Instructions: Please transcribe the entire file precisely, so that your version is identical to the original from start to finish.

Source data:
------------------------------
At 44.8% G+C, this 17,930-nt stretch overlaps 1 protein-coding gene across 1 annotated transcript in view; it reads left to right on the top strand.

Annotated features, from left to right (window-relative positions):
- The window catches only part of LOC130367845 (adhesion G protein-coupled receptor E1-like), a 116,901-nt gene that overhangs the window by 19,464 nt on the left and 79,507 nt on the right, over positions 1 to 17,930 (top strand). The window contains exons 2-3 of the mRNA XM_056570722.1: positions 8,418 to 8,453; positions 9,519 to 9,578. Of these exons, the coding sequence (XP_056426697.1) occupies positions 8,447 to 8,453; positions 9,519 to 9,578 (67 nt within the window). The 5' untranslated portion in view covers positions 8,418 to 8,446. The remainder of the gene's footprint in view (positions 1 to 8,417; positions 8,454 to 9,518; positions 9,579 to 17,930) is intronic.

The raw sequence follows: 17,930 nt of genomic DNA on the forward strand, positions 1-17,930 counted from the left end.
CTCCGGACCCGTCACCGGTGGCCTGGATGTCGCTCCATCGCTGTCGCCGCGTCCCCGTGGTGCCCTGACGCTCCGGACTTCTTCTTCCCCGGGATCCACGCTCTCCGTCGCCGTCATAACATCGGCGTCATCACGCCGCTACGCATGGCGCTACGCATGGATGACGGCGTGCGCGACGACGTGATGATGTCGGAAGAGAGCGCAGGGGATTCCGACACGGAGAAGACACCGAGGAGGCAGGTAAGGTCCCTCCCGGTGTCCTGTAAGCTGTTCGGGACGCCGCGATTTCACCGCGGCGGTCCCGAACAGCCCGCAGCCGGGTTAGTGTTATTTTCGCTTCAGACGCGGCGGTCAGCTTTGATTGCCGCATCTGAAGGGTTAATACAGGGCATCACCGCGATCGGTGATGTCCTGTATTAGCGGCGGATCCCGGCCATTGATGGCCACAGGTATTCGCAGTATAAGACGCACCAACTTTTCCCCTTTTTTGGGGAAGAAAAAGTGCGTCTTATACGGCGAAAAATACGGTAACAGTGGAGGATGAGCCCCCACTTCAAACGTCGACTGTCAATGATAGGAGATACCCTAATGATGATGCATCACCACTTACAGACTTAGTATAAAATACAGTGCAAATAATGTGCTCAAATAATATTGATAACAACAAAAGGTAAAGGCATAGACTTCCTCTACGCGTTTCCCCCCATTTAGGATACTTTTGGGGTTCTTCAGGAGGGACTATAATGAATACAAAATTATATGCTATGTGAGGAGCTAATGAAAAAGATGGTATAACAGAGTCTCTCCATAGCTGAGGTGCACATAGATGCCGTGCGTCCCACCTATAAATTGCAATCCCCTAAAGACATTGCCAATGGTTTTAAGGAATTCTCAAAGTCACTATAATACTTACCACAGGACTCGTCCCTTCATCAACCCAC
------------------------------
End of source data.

At 44.8% G+C, this 17,930-nt stretch overlaps 1 protein-coding gene across 1 annotated transcript in view; it reads left to right on the top strand.

Annotated features, from left to right (window-relative positions):
- The window catches only part of LOC130367845 (adhesion G protein-coupled receptor E1-like), a 116,901-nt gene that overhangs the window by 19,464 nt on the left and 79,507 nt on the right, over positions 1 to 17,930 (top strand). The window contains exons 2-3 of the mRNA XM_056570722.1: positions 8,418 to 8,453; positions 9,519 to 9,578. Of these exons, the coding sequence (XP_056426697.1) occupies positions 8,447 to 8,453; positions 9,519 to 9,578 (67 nt within the window). The 5' untranslated portion in view covers positions 8,418 to 8,446. The remainder of the gene's footprint in view (positions 1 to 8,417; positions 8,454 to 9,518; positions 9,579 to 17,930) is intronic.

The raw sequence follows: 17,930 nt of genomic DNA on the forward strand, positions 1-17,930 counted from the left end.
CTCCGGACCCGTCACCGGTGGCCTGGATGTCGCTCCATCGCTGTCGCCGCGTCCCCGTGGTGCCCTGACGCTCCGGACTTCTTCTTCCCCGGGATCCACGCTCTCCGTCGCCGTCATAACATCGGCGTCATCACGCCGCTACGCATGGCGCTACGCATGGATGACGGCGTGCGCGACGACGTGATGATGTCGGAAGAGAGCGCAGGGGATTCCGACACGGAGAAGACACCGAGGAGGCAGGTAAGGTCCCTCCCGGTGTCCTGTAAGCTGTTCGGGACGCCGCGATTTCACCGCGGCGGTCCCGAACAGCCCGCAGCCGGGTTAGTGTTATTTTCGCTTCAGACGCGGCGGTCAGCTTTGATTGCCGCATCTGAAGGGTTAATACAGGGCATCACCGCGATCGGTGATGTCCTGTATTAGCGGCGGATCCCGGCCATTGATGGCCACAGGTATTCGCAGTATAAGACGCACCAACTTTTCCCCTTTTTTGGGGAAGAAAAAGTGCGTCTTATACGGCGAAAAATACGGTAACAGTGGAGGATGAGCCCCCACTTCAAACGTCGACTGTCAATGATAGGAGATACCCTAATGATGATGCATCACCACTTACAGACTTAGTATAAAATACAGTGCAAATAATGTGCTCAAATAATATTGATAACAACAAAAGGTAAAGGCATAGACTTCCTCTACGCGTTTCCCCCCATTTAGGATACTTTTGGGGTTCTTCAGGAGGGACTATAATGAATACAAAATTATATGCTATGTGAGGAGCTAATGAAAAAGATGGTATAACAGAGTCTCTCCATAGCTGAGGTGCACATAGATGCCGTGCGTCCCACCTATAAATTGCAATCCCCTAAAGACATTGCCAATGGTTTTAAGGAATTCTCAAAGTCACTATAATACTTACCACAGGACTCGTCCCTTCATCAACCCAC